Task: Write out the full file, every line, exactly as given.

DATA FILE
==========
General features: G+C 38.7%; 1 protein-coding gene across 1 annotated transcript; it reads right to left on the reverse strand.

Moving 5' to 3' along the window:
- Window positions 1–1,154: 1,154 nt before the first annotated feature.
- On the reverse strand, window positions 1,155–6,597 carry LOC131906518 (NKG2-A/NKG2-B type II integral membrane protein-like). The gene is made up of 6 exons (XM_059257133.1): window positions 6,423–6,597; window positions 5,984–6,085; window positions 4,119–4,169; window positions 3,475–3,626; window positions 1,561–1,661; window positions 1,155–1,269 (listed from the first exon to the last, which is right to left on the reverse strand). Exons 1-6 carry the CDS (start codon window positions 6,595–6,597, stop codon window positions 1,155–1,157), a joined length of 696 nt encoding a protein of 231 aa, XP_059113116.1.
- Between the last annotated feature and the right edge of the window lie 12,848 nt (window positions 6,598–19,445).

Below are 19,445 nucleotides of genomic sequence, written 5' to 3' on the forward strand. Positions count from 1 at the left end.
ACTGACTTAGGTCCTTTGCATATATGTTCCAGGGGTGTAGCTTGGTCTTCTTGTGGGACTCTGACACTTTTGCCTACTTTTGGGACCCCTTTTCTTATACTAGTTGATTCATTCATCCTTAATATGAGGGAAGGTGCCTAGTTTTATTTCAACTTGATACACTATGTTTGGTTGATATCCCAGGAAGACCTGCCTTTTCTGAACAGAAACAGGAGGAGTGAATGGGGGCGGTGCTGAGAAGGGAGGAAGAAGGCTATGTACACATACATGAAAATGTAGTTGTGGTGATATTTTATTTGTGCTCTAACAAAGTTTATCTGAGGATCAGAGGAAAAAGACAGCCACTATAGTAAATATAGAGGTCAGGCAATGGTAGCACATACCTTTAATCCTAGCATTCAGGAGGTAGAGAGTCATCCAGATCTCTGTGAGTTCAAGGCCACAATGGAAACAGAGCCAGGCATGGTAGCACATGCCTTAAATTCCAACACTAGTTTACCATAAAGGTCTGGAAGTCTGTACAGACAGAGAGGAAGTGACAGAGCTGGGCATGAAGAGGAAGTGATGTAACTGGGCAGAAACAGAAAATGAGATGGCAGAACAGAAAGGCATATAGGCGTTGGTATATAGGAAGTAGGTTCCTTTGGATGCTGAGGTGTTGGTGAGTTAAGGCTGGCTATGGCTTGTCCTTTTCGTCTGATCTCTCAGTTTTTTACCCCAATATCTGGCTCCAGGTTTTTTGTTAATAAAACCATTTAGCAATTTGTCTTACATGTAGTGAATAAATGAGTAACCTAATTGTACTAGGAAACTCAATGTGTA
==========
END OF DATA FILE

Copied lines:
General features: G+C 38.7%; 1 protein-coding gene across 1 annotated transcript; it reads right to left on the reverse strand.

Moving 5' to 3' along the window:
- Window positions 1–1,154: 1,154 nt before the first annotated feature.
- On the reverse strand, window positions 1,155–6,597 carry LOC131906518 (NKG2-A/NKG2-B type II integral membrane protein-like). The gene is made up of 6 exons (XM_059257133.1): window positions 6,423–6,597; window positions 5,984–6,085; window positions 4,119–4,169; window positions 3,475–3,626; window positions 1,561–1,661; window positions 1,155–1,269 (listed from the first exon to the last, which is right to left on the reverse strand). Exons 1-6 carry the CDS (start codon window positions 6,595–6,597, stop codon window positions 1,155–1,157), a joined length of 696 nt encoding a protein of 231 aa, XP_059113116.1.
- Between the last annotated feature and the right edge of the window lie 12,848 nt (window positions 6,598–19,445).

Below are 19,445 nucleotides of genomic sequence, written 5' to 3' on the forward strand. Positions count from 1 at the left end.
ACTGACTTAGGTCCTTTGCATATATGTTCCAGGGGTGTAGCTTGGTCTTCTTGTGGGACTCTGACACTTTTGCCTACTTTTGGGACCCCTTTTCTTATACTAGTTGATTCATTCATCCTTAATATGAGGGAAGGTGCCTAGTTTTATTTCAACTTGATACACTATGTTTGGTTGATATCCCAGGAAGACCTGCCTTTTCTGAACAGAAACAGGAGGAGTGAATGGGGGCGGTGCTGAGAAGGGAGGAAGAAGGCTATGTACACATACATGAAAATGTAGTTGTGGTGATATTTTATTTGTGCTCTAACAAAGTTTATCTGAGGATCAGAGGAAAAAGACAGCCACTATAGTAAATATAGAGGTCAGGCAATGGTAGCACATACCTTTAATCCTAGCATTCAGGAGGTAGAGAGTCATCCAGATCTCTGTGAGTTCAAGGCCACAATGGAAACAGAGCCAGGCATGGTAGCACATGCCTTAAATTCCAACACTAGTTTACCATAAAGGTCTGGAAGTCTGTACAGACAGAGAGGAAGTGACAGAGCTGGGCATGAAGAGGAAGTGATGTAACTGGGCAGAAACAGAAAATGAGATGGCAGAACAGAAAGGCATATAGGCGTTGGTATATAGGAAGTAGGTTCCTTTGGATGCTGAGGTGTTGGTGAGTTAAGGCTGGCTATGGCTTGTCCTTTTCGTCTGATCTCTCAGTTTTTTACCCCAATATCTGGCTCCAGGTTTTTTGTTAATAAAACCATTTAGCAATTTGTCTTACATGTAGTGAATAAATGAGTAACCTAATTGTACTAGGAAACTCAATGTGTA